What happens after a wrongful death deposition depends on the circumstances of your case, the point at which the deposition occurs during the lawsuit process, and how the deposition affects the next step in legal proceedings.
If you give a deposition toward the beginning of the case investigation, the process will likely continue for an extended period of time. If the deposition takes place near the end of the pre-trial procedure, it could lead to the negotiation of a settlement or a trial.
After your deposition, both the other party’s legal team and you or your lawyer will look at the information gathered from the questions and answers provided. In some cases, the deposition may include information about important witnesses, who the other party’s attorney may also call in for a deposition. The steps that follow a deposition vary based on the specifics of your case, but our wrongful death attorneys can give you an idea of what to expect in your situation.
Purpose of a Deposition in a Wrongful Death Case
A deposition is when a witness gives a testimony out of court. These types of interviews take place at the request of the other party’s legal team and do not directly involve the court. A lawyer may request a deposition, also known as an examination before trial (EBT), to obtain truthful answers from the opposing party, who must respond to the questions asked of them under oath.
Attorneys take depositions for six primary reasons, which include:
- Seeking discovery or information regarding the other party
- Seeking admissions of fact
- Testing theories
- Gaining material for trial
- Preserving testimony in case of witness unavailability during trial
- Observing witnesses for the other side and make judgment calls
What happens after a wrongful death deposition often depends on the reason the attorney called it and how the results affected the progress of your case. A lawyer can help you understand the purpose of your deposition and determine the next step.
Depositions as a Part of Discovery
A deposition takes place as one of several parts of discovery or the process by which both parties involved in a civil case gather information to prepare for trial. Discovery also involves four other primary methods, known as devices, for obtaining information from the other party.
In some cases, a legal team asks the opposing party particular questions in writing, which require a written response in return. The court refers to this device as an interrogatory, and like a deposition, it must take place under oath. However, an attorney can only request an answer from the other party, not witnesses, and the questions must have relevance to the lawsuit.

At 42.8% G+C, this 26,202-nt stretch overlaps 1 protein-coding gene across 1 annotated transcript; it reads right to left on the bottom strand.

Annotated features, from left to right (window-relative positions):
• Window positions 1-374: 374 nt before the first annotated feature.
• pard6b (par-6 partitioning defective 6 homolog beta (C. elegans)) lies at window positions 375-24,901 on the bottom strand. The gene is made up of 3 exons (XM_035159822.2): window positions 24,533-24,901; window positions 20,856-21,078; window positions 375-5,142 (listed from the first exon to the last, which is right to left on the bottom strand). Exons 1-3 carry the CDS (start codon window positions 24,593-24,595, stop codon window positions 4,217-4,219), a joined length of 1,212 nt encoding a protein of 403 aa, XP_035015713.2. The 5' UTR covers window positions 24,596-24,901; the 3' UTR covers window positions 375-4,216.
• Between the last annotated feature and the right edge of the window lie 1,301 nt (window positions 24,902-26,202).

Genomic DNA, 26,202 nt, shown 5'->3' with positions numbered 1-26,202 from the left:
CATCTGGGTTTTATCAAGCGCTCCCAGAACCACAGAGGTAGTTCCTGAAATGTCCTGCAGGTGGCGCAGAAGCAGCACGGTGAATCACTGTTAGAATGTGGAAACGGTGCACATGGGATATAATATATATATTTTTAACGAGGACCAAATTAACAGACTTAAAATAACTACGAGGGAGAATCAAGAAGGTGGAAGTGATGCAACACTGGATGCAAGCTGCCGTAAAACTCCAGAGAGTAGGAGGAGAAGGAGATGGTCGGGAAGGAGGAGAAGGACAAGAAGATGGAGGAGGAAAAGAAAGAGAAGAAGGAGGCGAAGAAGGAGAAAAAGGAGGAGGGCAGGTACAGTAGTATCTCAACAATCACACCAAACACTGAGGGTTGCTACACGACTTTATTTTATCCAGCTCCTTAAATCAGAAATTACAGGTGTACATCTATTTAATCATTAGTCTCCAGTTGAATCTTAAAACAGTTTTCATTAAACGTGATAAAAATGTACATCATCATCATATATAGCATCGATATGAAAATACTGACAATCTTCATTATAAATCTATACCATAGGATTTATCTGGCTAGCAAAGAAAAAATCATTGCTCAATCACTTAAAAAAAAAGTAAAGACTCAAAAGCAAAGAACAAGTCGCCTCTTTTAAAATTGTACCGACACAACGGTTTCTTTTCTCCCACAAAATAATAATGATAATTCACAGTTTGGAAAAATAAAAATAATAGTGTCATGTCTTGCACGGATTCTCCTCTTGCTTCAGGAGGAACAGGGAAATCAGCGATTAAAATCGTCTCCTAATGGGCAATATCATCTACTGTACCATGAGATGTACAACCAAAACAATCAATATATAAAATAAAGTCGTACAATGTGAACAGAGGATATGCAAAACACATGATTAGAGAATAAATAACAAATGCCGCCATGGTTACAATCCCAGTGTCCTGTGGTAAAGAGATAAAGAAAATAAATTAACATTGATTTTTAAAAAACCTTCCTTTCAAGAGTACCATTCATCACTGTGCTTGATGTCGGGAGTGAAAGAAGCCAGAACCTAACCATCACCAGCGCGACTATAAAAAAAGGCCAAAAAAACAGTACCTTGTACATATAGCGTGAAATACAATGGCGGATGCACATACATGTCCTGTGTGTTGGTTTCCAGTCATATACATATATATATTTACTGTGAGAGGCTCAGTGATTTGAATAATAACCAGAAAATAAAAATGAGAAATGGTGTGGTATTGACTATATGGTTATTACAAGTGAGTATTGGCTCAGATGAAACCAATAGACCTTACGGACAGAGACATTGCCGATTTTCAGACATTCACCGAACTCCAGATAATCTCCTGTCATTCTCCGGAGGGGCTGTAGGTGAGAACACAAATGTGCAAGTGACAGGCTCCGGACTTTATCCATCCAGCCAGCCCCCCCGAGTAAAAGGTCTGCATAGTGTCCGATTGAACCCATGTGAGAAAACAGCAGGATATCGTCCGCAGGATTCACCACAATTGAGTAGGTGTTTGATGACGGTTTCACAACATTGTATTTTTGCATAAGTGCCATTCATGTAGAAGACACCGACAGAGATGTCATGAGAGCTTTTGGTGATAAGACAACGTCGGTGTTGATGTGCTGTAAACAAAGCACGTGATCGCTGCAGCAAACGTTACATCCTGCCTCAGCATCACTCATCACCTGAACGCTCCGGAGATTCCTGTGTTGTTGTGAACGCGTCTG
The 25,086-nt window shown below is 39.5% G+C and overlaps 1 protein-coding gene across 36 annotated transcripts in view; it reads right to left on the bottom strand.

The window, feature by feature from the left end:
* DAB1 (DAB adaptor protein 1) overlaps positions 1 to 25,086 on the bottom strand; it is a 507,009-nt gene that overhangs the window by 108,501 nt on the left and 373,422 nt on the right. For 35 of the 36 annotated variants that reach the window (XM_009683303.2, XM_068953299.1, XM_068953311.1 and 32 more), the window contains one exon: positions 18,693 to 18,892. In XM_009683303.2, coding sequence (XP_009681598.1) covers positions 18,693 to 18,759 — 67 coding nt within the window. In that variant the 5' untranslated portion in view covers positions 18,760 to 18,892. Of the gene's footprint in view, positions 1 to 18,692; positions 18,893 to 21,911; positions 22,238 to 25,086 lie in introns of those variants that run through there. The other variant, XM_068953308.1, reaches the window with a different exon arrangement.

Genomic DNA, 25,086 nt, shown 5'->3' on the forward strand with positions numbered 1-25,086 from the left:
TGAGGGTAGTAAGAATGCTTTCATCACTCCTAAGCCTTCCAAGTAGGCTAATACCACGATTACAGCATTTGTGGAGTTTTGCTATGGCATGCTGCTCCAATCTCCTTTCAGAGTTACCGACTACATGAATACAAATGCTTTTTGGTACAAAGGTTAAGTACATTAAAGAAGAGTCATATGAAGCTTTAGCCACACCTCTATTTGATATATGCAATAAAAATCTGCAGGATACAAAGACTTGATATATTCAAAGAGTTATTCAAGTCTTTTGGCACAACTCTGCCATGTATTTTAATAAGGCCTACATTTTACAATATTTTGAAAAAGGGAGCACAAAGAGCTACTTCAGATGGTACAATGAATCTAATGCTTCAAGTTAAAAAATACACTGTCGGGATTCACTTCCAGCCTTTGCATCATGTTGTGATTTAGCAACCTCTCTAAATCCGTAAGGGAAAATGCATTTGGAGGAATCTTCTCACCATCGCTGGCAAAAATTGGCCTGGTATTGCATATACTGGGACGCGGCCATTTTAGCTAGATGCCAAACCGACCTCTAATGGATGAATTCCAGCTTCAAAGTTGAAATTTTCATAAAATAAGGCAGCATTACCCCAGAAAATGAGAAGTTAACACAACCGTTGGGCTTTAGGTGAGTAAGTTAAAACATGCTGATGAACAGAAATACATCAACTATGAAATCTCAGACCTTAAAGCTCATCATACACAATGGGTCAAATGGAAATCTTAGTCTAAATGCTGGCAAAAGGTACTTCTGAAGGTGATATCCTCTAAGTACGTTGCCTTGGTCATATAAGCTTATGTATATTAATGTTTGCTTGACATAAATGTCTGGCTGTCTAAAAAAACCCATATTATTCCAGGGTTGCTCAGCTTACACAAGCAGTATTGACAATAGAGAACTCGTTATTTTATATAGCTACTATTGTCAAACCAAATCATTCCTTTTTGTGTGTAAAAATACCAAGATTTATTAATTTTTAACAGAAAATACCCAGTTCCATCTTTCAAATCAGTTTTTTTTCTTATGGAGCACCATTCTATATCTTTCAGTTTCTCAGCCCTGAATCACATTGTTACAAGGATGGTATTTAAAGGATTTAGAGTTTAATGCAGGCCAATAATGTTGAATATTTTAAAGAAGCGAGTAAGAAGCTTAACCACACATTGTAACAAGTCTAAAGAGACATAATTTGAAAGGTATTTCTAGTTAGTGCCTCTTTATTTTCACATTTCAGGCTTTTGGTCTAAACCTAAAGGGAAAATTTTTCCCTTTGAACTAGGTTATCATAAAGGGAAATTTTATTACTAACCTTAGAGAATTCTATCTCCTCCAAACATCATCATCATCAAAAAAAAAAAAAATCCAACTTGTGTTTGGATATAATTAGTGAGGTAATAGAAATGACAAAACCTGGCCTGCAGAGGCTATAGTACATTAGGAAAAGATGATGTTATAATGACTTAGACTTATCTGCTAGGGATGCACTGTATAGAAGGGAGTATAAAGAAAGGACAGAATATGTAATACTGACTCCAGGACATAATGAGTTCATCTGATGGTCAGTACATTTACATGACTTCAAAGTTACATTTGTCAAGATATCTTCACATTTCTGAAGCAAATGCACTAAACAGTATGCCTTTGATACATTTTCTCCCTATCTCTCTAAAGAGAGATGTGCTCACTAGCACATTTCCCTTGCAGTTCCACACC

Lawyers sometimes forgo interrogatories in wrongful death cases, and sometimes they use them before depositions to determine a framework for asking the other party questions.
Production and Inspection
A legal team may request that the other party present documents and other items that they intend to use as evidence in the case. They may then inspect and copy these items for their own purposes.
Requests for Admissions of Facts
Either party can ask the other side to verify the validity of a fact deemed important to the case or prove the authenticity of documents prior to going to trial. This helps minimize the delays associated with having to provide this proof mid-trial.
In certain cases, the lawyer for the defendant may request that the plaintiff see a doctor for a physical or mental health examination. This occurs most often in personal injury cases, not wrongful death.
Discovery typically involves many steps, and some of them may occur after your deposition.
How the Deposition Process Works
Depositions have a structured process that allows both lawyers and the deponent, or the person who will respond to questions in the deposition, to know what to expect. A deposition typically begins with formalities, in which the opposing party’s attorney will confirm basic information such as who you are and what the case entails before you take an oath administered by a notary public.
At this point, the attorney may ask you questions pertaining to you and your case, such as:
- Your background
- Your criminal record
- The timeline of events
- Your familiarity with certain documents
- The allegations
- The damages you request
A Lawyer Can Help You Prepare for Your Deposition
A lawyer will answer all of your questions about the deposition process and let you know what you should wear and bring to the deposition, when you should arrive, and the physical setup of the meeting to ease your fears about the process. Afterward, they can help you determine how the deposition affected progress in the case and what to expect moving forward.
If your loved one suffered a fatal injury as the result of another person’s negligence, a wrongful death lawyer can help you manage your lawsuit and prepare for your deposition. Contact Ben Crump Law, PLLC today at (800) 593-3443 to speak with our legal team about your free case evaluation.